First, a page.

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So you’ve listened to a few podfics. They’re something new and different, an exciting way to experience fandom. They’re engaging, and exciting, and you’re really getting a taste for them!

But you can’t help thinking to yourself: “God, this fic would make such a good podfic!” or “why is there so little of this for me to listen to?” Or, best of all: “I think this is something I could maybe do.”

Although some fandoms are absolutely teeming with wonderful, beautifully-made podfics, others can be quite bare when it comes to the amount of these gorgeous audio gems that are available. For anyone who’s ever been curious about how to go about the process of making podfic, here is a little beginner’s guide. 

Feel free to reblog and share!


What is podfic?

Podfics are audio recordings of fanfiction that have been read out loud, recorded, and made available for download for other fans to listen to. It can be all lengths, all ratings, all fandoms. 

Where can I find them?

All over fandom! For specific archives, however, the Audiofic Archive and Amplificathon are wonderful places to start. Search by tags, find a fandom/pairing/genre that suits your fancy, and download away!

What do I need to start making podfics?

There’s a general rule of three regarding what you need in order to make podfic:

  1. a quiet place to record
  2. a microphone
  3. a computer with sound-editing software

1. A Quiet Place:

You’ll be shocked at how much noise gets picked up by that tiny little mic. In order to record, make sure that you have a quiet space to yourself for a good chunk of time. I personally find that a smaller area - like a bedroom, or even a closet - works better in terms of getting good tone. Make sure you have the space to yourself, without any loud roommates or honking traffic noises outside. The quieter the space, the better the recording.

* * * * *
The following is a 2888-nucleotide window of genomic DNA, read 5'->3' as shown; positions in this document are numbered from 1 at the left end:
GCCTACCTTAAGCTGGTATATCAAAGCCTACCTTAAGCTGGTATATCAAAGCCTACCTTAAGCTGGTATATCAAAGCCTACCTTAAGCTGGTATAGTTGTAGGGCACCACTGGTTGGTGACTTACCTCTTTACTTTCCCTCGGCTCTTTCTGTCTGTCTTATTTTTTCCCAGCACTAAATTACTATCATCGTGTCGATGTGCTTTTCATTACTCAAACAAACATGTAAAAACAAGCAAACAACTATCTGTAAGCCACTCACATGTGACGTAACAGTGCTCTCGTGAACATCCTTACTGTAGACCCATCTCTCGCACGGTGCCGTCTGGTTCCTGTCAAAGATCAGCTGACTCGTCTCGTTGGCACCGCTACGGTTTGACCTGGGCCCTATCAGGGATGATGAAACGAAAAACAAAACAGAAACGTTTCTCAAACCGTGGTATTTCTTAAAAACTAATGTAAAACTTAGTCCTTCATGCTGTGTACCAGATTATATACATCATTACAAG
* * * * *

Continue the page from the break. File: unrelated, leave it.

2. A Microphone:

Mics are a bit more complicated. Some people record quite happily with the microphone that comes ready-built into their computer, and others begin this way and then branch out into a separate microphone later on. Others even use their cell phones! This is totally fine, although I personally admit that I find the quality of my recording infinitely better and more listenable with a separate mic. 

It’s possible to buy a perfectly serviceable recording mic for $30-40. (When I started recording, I took a gamble and went out and bought one right at the beginning.) Some people use headset mics and others use standing mics. Personally, I prefer the latter because it allows you to construct and use a homemade pop screen. These can help remove syllabants and plosives from your speech, and they’re a fun little project once you’ve decided you enjoy making audio recordings. 

3. Software:

The two main types of editing software that I see used vary depending on your type of computer. Generally speaking, PC users use Audacity while Mac users use Garage Band. Although Macs come with Garageband already, PC users must download Audacity along with the LAME MP3 Encoder. As a PC user myself, I’ll be describing Audacity. I’ve included a tutorial for Garageband at the bottom of the guide. 

Audacity is a fairly intuitive program, although there are loads of video guides out there for the technologically-impaired. It really is as simple as downloading the program, plugging in your mic, and starting to record. I suggest downloading it and playing around for a little while! (An awesome tip for Audacity is that when you stop recording and want to start again, hitting Shift + the big red record button will allow you to continue on the same audio track!) It looks more intimidating than it is, I promise. The Podfic Tutorial by pakara has some wonderful images of Audacity to help you along, and Podfic_Tips is another great place to go looking for more information. 

How do I choose a fic?